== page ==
We found that the use rate of lifelog integration is very low, given the total number of registered users during the study period: 1.22% for daily steps, 0.99% for weight, 0.29% for blood sugar, and 0.51% for blood pressure (Table 2). However, we already presented a hypothesis based on the results of previous research that the use rate of the self-administration function in EMR-tethered PHRs can be lowered if patients have difficulties inputting data into PHRs [14]. A previous study also revealed that the successful adoption of PHRs depends on the patient-clinician relationship and the promotion of the technology to physicians [8]. If we promote the use of self-administered functions that can be integrated automatically from smartphones among patients, the results might be different. Although the use rate for lifelog integration was low, we found interesting results. Patients who integrated daily steps used the Samsung S-Health and Apple Health apps more than the self-administration function. Compared to daily steps integration, weight, blood sugar, and blood pressure data were integrated by patients who input their data manually. If users are registered to access their PHRs and launch the Health4U app, data on their daily steps are automatically transferred from their smartphones to Health4U, thus making it unnecessary for users to remember to integrate their activity data into Health4U. We concluded that the difference between the integration of daily steps and that of other lifelog data is attributable to the different methods by which patient data are collected in PHRs. We proved in a previous study that health outcomes can be improved if we integrate lifelog data into EMR-tethered PHRs in order to enable doctors to provide recommendations based on shared lifelog records [16]. However, we also found that patients usually do not want to put on wearables, such as smart watches, for long periods of time. Therefore, collecting activity data from only smartphones and adjusting these data with possible real-world activity data can be a good option for patients and health care professionals to obtain continuous activity data.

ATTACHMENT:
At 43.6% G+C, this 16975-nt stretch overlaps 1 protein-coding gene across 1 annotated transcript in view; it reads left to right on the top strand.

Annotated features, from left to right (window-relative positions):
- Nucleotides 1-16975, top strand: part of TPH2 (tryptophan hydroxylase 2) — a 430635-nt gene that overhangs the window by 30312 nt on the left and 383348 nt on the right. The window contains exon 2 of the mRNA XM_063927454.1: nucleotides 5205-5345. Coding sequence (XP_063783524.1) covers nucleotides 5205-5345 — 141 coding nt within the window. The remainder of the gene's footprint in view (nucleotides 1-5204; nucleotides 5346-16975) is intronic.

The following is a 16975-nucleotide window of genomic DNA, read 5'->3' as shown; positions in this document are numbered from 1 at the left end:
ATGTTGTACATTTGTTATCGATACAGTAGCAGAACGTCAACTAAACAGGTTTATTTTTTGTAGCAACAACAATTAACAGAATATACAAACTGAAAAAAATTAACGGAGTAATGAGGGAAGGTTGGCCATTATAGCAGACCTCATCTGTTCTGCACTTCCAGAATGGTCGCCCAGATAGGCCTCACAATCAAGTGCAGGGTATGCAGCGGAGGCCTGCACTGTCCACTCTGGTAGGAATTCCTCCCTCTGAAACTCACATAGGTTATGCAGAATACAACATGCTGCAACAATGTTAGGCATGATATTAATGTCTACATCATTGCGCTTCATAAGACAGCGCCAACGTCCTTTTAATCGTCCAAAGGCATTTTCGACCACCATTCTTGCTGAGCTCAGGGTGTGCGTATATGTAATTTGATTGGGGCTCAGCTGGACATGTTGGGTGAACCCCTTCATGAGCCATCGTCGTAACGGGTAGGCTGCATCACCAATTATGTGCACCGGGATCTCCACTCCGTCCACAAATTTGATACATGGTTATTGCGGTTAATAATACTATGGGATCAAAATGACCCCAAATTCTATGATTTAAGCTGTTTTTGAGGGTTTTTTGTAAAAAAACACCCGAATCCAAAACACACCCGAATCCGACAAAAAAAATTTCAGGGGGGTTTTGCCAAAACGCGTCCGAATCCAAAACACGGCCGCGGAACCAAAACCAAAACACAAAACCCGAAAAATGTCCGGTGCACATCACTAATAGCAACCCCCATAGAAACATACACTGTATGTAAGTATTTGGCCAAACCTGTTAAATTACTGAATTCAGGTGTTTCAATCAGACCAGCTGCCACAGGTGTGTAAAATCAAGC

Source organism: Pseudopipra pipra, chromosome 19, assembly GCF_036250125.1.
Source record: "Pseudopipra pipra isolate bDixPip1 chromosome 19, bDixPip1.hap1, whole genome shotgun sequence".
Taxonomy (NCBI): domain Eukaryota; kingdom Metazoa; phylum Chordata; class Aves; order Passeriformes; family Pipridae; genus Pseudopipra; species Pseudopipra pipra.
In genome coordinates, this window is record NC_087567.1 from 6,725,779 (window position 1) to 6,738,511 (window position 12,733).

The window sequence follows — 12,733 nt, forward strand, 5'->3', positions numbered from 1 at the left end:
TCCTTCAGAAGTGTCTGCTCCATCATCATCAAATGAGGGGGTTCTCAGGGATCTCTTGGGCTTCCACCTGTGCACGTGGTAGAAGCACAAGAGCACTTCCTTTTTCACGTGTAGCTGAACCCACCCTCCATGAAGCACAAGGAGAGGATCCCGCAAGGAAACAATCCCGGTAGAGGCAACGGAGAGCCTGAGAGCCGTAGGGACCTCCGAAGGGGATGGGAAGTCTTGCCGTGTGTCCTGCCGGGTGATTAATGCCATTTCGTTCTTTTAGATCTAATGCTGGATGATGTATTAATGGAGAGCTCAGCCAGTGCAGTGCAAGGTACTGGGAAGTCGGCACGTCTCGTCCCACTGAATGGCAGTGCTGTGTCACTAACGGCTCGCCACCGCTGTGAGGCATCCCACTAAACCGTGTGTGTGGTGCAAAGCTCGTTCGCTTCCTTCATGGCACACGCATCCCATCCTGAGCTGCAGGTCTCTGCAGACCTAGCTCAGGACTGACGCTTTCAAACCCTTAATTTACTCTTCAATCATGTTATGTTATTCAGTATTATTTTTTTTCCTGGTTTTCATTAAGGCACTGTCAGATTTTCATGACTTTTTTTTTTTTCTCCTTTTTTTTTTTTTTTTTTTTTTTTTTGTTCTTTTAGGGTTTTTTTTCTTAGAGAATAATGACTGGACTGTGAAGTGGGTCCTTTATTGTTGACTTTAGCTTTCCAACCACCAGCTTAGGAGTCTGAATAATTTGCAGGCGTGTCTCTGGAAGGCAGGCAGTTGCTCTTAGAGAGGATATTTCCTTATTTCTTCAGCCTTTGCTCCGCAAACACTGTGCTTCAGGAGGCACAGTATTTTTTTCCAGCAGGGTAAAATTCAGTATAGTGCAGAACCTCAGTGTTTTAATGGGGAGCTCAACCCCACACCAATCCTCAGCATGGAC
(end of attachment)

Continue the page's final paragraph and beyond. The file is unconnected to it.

We also found that daily steps integration was associated with gender and the age group of ≥60 years. Women and people aged ≥60 years were less likely to integrate their daily steps data. These results are similar to those of previous studies. Jung et al [14] found that women are less likely than men to use self-administered functions in EMR-tethered PHRs [14]. Studies found that men were more likely to consider computer use enjoyable, be confident about using the internet and PHRs, and be engaged users of PHRs as compared to women [20,21]. We were unable to find consistent results for age groups with statistical significance, but the odds ratios were consistently decreased when patient groups were older: The group of adults aged ≥60 years was 61% less likely to integrate daily steps data into PHRs. To integrate daily steps into the Health4U app from the Samsung S-Health or Apple Health app, users must launch the S-Health or Apple Health app at least once. It is possible that the elderly are not interested in health-related functions installed on their smartphones. As shown above, daily steps can be integrated more easily from the S-Health and Apple Health apps than from self-administration; the age barrier for lifelog integration can be addressed by encouraging patients to use health-related preinstalled apps on their smartphones.